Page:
6. The Shock of the Fall by Nathan Filer (Novel)
I read this at a time of a lot of hype (which I did know was a terrible idea), so it didn’t quite live up to expectations for me. But I’m sure it will when I re-read in the future because there’s so much that’s great about this book. It’s not overly sentimental; it’s realistic and shows the complex range of issues which can lead to someone developing a severe mental health problem. I think, for me, the ending didn’t pack as much of a punch as I wanted it to. I wasn’t sure if it was the writing or that the details you learn at the end are fairly predictable, but I just wasn’t hit in the guts the way I was told I would be. I still think it’s a good book, though, and worth a read.
7. The House on the Strand by Daphne du Maurier (Novel)
Not my favourite du Maurier. I just found I wasn’t interested or invested in the scenes set in the past, which is about half the book. It was a really interesting concept; I just wish she’d pushed its potential implications further in the present, and spent less time in the past.
8. The Book Thief by Markus Zusak (Novel)
I love the perspectives in this book. Too often in the way we in the UK hear about WWII (in school, etc), German=Nazi, which obviously isn’t the case, so I really like that it’s about ordinary German people and what they’re going through. Also, it’s narrated by death. In the hands of a lesser writer this would be kitschy, but it’s not at all. All the characters are pretty three-dimensional, the writing style is simple but beautiful, and the book Max makes by painting over a copy of Mein Kampf is just wow. It just makes you Feel All The Feelings.
9. Notes from Underground by Fyodor Dostoevsky (Novel – Russian translated)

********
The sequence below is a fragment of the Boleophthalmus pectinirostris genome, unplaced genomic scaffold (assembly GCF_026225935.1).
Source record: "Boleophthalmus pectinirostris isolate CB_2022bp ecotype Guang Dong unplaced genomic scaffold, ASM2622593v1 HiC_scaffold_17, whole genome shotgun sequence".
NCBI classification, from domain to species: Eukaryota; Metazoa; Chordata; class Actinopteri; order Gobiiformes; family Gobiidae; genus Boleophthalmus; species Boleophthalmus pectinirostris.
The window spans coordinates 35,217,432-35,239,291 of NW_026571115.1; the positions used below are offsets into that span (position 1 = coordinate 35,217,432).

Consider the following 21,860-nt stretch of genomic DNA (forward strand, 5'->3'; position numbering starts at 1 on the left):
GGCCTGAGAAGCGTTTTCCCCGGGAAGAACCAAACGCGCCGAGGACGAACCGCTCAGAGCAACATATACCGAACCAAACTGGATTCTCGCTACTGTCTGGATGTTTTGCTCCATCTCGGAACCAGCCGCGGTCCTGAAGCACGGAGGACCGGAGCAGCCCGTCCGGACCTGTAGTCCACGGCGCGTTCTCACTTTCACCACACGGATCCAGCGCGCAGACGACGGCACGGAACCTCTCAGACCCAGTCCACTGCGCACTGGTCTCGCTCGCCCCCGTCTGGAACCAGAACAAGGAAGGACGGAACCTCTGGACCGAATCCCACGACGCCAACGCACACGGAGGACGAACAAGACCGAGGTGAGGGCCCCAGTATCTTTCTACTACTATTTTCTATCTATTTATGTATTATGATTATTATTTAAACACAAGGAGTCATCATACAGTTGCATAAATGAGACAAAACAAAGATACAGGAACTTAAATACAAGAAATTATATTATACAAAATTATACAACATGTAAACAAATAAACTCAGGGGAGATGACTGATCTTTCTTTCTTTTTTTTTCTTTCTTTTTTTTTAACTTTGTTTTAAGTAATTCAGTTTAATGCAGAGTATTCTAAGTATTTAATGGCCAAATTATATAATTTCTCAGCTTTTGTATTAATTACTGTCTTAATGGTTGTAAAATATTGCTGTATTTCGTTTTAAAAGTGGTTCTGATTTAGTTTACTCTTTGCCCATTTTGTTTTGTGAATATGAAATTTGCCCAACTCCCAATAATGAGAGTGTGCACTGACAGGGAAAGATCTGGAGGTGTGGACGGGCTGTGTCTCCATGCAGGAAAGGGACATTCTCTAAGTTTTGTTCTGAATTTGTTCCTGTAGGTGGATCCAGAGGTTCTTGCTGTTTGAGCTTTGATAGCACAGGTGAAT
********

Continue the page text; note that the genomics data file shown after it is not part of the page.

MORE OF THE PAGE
Really enjoyed my first dip into Russian literature. Really excellent angry/unlikeable/arrogant narrator with lots of philosophy thrown in. Full review here.
10. Habibi by Craig Thompson (Graphic novel – fiction)
The artwork in this is stunningly intricate and it’s an interesting and engaging story too. I found Thompson’s use of stereotypes particularly problematic but it’s still one I’m likely to re-read in the future. Full review here.
11. Into Thin Air by Jon Krakauer (Non-fiction)
This is the story of the 1996 Everest disaster. Krakauer (who also wrote Into The Wild) was ironically there on a journalistic assignment to write about the commercialisation of Everest and the potential dangers this could create. I like that Krakauer acknowledges this is only his version of the story – the effects of high altitude messes with your perceptions and memory. But he also does his research, talking to the other survivors and people that knew the deceased to try and put together an accurate a picture as possible. It’s pretty gripping, and, although I knew altitude could do some horrible things to you, I never realised quite how bad it could get. It also feels bonkers that, despite the high number of deaths that season, the ratio of climbers to fatalities means it was actually a marginally safer year on Everest than average. Bonkers. The fact that people climb it despite all the dangers made me think of Notes From Underground, where the narrator says that sometimes people do things directly against their advantages simply to exert their free will. Or, as Mallory famously put it, “because it is there”.
12. The Arrival by Shaun Tan (Graphic novel – fiction)
This is an absolutely amazing wordless graphic novel about what it’s like to be an immigrant. The artwork is beautiful. Full review here.
13. Scott Pilgrim #1 by Bryan Lee O’Malley (Graphic novel – fiction)
I’ve also been dipping into these (which will be added to the list in whichever month the last story is read):
The Stone Thrower by Adam Marek (Short stories)
The Pre-war House and Other Stories by Alison Moore (Short stories)